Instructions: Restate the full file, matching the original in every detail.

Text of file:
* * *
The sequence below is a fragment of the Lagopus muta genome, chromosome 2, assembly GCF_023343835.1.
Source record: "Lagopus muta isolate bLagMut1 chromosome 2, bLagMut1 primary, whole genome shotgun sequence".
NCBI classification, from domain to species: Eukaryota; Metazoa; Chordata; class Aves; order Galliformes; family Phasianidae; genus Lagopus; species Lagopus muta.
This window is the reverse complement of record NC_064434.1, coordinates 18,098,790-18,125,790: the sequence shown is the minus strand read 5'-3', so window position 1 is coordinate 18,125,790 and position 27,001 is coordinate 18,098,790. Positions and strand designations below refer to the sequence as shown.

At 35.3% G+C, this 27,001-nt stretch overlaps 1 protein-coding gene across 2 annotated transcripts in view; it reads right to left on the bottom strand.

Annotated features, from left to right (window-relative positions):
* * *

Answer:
The sequence below is a fragment of the Lagopus muta genome, chromosome 2, assembly GCF_023343835.1.
Source record: "Lagopus muta isolate bLagMut1 chromosome 2, bLagMut1 primary, whole genome shotgun sequence".
NCBI classification, from domain to species: Eukaryota; Metazoa; Chordata; class Aves; order Galliformes; family Phasianidae; genus Lagopus; species Lagopus muta.
This window is the reverse complement of record NC_064434.1, coordinates 18,098,790-18,125,790: the sequence shown is the minus strand read 5'-3', so window position 1 is coordinate 18,125,790 and position 27,001 is coordinate 18,098,790. Positions and strand designations below refer to the sequence as shown.

At 35.3% G+C, this 27,001-nt stretch overlaps 1 protein-coding gene across 2 annotated transcripts in view; it reads right to left on the bottom strand.

Annotated features, from left to right (window-relative positions):